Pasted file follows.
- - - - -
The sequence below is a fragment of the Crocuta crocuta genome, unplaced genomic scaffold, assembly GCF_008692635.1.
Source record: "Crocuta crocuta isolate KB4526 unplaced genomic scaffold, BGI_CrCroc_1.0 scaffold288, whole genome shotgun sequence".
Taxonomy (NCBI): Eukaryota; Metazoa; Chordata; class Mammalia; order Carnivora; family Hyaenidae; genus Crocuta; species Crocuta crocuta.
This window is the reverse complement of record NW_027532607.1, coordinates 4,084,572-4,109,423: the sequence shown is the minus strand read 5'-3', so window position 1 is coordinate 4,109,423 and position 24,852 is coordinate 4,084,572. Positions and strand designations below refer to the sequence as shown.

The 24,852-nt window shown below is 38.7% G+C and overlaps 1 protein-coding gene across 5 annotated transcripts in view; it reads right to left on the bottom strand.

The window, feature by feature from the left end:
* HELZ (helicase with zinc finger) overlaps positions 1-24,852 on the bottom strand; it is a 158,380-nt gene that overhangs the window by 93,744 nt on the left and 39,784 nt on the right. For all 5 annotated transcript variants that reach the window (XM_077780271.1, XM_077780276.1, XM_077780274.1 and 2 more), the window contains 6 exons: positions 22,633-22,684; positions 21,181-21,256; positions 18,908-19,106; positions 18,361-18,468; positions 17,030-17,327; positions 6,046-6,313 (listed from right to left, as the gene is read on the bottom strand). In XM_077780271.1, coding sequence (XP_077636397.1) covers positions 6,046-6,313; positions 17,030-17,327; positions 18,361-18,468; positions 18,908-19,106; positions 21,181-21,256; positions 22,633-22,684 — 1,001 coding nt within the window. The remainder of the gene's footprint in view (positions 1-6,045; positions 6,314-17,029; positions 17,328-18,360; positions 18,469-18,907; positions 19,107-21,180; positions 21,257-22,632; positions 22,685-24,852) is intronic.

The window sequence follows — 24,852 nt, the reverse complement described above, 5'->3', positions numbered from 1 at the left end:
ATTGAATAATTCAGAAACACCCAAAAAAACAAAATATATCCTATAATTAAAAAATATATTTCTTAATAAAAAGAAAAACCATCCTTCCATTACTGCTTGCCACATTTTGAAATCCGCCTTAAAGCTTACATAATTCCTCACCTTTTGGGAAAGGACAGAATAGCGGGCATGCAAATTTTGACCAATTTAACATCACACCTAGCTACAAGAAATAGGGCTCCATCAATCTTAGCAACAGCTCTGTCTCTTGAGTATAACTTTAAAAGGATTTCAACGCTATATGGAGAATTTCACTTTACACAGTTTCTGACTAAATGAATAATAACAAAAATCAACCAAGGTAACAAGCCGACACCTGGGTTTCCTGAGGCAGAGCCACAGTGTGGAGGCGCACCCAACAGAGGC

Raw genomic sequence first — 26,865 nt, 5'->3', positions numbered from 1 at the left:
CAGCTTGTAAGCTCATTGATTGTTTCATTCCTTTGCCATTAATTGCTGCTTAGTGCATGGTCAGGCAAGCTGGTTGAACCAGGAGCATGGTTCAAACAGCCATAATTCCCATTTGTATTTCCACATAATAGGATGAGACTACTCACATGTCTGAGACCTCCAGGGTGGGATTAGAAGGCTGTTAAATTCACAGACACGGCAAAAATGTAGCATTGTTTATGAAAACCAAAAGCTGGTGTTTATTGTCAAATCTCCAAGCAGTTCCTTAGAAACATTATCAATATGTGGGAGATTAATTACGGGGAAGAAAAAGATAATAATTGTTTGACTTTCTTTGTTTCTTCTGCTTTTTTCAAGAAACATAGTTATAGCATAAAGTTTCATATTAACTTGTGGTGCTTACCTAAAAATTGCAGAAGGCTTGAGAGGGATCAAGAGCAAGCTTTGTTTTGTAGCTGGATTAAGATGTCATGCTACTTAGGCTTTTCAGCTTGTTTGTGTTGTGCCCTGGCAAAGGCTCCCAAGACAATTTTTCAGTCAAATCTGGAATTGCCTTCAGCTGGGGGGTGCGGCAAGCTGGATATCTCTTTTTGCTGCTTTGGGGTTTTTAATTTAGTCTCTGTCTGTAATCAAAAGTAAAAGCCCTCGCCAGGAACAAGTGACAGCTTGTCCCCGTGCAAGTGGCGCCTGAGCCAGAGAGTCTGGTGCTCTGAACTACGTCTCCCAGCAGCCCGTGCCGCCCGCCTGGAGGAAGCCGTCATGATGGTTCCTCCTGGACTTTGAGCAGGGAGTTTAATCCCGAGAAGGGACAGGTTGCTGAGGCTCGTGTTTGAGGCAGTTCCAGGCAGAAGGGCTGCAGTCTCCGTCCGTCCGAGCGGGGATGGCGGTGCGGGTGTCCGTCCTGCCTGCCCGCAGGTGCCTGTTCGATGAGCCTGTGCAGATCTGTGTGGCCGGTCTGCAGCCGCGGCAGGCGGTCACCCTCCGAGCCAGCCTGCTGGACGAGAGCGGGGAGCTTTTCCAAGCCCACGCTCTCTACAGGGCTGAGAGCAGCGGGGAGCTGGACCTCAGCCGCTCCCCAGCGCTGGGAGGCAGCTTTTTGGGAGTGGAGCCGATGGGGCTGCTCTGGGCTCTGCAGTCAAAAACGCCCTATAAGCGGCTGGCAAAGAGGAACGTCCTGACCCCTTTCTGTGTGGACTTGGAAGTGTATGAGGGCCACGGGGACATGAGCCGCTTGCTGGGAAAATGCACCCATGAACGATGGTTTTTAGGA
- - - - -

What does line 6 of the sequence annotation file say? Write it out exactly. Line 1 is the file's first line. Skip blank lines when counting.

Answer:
The window, feature by feature from the left end: